Sheeder's vision for the buildings with the shared address of 418 E. 2nd St. is a taco restaurant and bar on the first floor with access to the rooftop. And he plans to build a second floor on the one-story building nearest the bridge with five apartments of various sizes sporting New Orleans-style balconies.
Sheeder is hoping to accomplish his plans by spring 2021.
The couple also has two other businesses downtown.
On Sept. 12, they opened Cookies & Dreams at 217 E. 2nd St., a shop that sells extravagant cookies.
And they have another project in the works — this one in "the little green building" at 118 E. 4th St., just east of the Forrest Block Apartments.
It will be a breakfast-brunch restaurant called Toasted. Open from early morning to early afternoon, it will offer some lunch foods. But the emphasis will be on breakfast, from classic bacon and eggs to upscale, fun foods such as multi-layered pancakes and avocado toast — the extravagant and surprising combinations that have become Sellers' forté.
"Ridiculous eats — that's what we've become known for," she said.
Renovation is going on now, with opening expected in November or December, Sellers said. Among the work will be the installation of an elevator to offer rooftop dining during nice weather.
As for the two business that were run out by the flood — Trash Can Annie and Ragged Records — they are expected to be relocating to the west side of 311 E. 2nd St. in a building that had housed Abernathy's and Dress for Success before the flood.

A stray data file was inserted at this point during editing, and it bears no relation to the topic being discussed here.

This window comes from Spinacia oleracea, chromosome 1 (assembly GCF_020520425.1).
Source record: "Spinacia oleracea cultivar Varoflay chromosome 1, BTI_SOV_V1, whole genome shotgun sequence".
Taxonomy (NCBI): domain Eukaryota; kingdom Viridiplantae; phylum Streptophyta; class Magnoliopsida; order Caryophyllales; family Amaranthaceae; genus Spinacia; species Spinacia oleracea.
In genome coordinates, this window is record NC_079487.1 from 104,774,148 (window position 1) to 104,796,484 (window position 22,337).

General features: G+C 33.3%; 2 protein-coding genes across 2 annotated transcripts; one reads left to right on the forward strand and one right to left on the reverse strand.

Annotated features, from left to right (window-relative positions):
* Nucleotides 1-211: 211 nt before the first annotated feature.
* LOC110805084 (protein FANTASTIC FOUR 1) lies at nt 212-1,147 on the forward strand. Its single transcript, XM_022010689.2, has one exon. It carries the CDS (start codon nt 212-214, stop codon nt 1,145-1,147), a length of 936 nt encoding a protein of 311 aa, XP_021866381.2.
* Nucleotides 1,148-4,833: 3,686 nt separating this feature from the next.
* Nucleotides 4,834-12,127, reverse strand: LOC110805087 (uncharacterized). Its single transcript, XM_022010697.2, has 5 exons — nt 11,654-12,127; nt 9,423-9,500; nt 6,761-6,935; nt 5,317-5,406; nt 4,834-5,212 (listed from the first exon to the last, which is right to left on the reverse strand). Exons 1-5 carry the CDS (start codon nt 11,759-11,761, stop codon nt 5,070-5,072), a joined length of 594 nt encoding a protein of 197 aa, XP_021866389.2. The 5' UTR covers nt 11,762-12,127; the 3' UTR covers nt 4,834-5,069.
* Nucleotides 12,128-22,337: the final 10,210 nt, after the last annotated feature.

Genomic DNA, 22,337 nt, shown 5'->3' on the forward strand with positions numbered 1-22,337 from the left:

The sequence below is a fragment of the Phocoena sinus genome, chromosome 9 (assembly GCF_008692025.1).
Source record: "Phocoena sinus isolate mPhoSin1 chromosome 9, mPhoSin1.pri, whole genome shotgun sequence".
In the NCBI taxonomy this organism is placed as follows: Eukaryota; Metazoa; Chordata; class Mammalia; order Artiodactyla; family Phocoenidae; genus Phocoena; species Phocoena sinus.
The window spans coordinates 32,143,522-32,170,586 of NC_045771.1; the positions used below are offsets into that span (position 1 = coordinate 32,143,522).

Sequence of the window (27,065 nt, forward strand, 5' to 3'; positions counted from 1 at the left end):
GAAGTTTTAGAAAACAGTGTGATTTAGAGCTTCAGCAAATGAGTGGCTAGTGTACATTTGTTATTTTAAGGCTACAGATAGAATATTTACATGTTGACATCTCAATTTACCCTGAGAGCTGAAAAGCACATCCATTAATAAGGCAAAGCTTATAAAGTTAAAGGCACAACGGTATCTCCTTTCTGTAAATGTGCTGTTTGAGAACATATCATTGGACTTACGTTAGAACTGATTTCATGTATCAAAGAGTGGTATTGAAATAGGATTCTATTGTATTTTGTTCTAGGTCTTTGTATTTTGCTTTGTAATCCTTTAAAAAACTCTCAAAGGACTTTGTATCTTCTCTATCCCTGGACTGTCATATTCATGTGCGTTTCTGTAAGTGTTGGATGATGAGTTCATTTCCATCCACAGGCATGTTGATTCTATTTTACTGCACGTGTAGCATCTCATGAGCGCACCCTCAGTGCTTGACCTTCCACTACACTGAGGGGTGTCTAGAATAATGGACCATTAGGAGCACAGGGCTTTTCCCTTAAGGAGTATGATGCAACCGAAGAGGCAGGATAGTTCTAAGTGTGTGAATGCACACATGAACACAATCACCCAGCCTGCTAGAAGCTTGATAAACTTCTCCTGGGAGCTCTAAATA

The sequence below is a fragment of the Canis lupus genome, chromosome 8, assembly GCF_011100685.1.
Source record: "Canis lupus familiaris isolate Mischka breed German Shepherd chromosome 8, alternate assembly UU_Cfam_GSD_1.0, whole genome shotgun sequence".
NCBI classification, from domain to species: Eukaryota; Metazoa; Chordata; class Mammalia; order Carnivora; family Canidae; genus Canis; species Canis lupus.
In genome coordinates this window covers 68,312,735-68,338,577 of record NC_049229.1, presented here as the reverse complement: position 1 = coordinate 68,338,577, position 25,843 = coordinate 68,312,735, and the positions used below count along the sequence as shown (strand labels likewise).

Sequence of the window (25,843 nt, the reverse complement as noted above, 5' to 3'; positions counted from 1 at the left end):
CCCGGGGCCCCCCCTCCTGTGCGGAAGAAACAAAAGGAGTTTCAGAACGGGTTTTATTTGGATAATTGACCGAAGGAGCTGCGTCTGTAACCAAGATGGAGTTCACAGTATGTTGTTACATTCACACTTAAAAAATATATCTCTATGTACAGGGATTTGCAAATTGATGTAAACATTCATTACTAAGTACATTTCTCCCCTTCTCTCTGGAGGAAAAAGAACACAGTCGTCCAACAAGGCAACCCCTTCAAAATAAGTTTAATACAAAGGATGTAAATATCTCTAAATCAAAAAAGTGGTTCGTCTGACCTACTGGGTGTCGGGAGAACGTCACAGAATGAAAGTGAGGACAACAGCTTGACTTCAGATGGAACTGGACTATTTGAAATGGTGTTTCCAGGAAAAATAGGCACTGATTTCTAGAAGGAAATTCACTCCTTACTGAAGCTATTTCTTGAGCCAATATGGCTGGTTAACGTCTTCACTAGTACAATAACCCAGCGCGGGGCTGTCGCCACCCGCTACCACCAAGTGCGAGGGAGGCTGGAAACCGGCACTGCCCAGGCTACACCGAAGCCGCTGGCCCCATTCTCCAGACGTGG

The building is now owned by Stopulos.
The east side of that building is still available, but is expected to be occupied "by a tenant familiar to Quad-City music fans," Stopulos said.
Great River Brewery
The building that housed Great River Brewery until flood waters from the failed HESCO barrier literally ran employees and customers out of the bar on April 30, 2019, is expected to be open by January with the name Great Revivalist Brewing.
And it will have an entirely different look, with the installation of an interior mezzanine level with a walk-out balcony. From this vantage point, patrons will be able to look down on patrons in the existing triangular space below as well as out toward the Mississippi River and Lock & Dam 15.
And, for the first time, the establishment will offer food — pizza, pannini and salads.